The Family Planning and Environmental Sustainability Assessment (FPESA) project is surveying the field of health and environmental research for well-documented and evaluated data shedding light on how the use of family planning might relate to climate change mitigation and adaptation, sustainable water supply and food production, the maintenance of biological diversity, the future of forests and fisheries, and more.
Exploring multiple pathways of causation, we are assessing whether and to what extent global investments in family planning services and removal of barriers to their use can improve environmental trends.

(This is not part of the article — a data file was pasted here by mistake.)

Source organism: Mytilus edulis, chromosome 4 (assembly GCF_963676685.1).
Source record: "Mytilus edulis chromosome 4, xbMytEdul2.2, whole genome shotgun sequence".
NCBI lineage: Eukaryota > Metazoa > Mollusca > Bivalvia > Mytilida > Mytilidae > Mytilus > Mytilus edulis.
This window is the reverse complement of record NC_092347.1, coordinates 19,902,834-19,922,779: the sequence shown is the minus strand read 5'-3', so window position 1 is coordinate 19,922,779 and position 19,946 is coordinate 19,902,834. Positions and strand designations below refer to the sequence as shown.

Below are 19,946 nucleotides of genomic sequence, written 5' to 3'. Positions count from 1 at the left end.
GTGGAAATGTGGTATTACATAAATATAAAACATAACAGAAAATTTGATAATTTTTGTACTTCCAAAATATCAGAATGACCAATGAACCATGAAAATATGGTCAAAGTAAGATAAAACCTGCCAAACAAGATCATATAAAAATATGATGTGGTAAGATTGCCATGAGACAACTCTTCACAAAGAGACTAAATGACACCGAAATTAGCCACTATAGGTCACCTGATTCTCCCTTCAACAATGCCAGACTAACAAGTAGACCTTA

“As our human population grows and our difficulties mount to feed over 7 billion people, we are not the only species at stake.” As part of Worldwatch’s investigation on how voluntary family planning... READ MORE
Kyle W. Knight and Eugene A. Rosa, “Household Dynamics and Fuelwood Consumption in Developing Countries: A Cross-national Analysis,” Population and Environment, vol. 33, no. 4 (June 2012), pp. 365–78, https://doi.org/10.1007/s11111-011-0151-3. This... READ MORE
“Thank heaven for little girls,” Maurice Chevalier sang in the Oscar-winning 1958 movie musical Gigi. But even in his gentlemanly French-accented voice, there was the hint of a leer, a premonition of what... READ MORE
African researchers are well-represented among the articles that the FPESA project team found relevant to the linkage between family planning and environmental sustainability. They also are the most likely from... READ MORE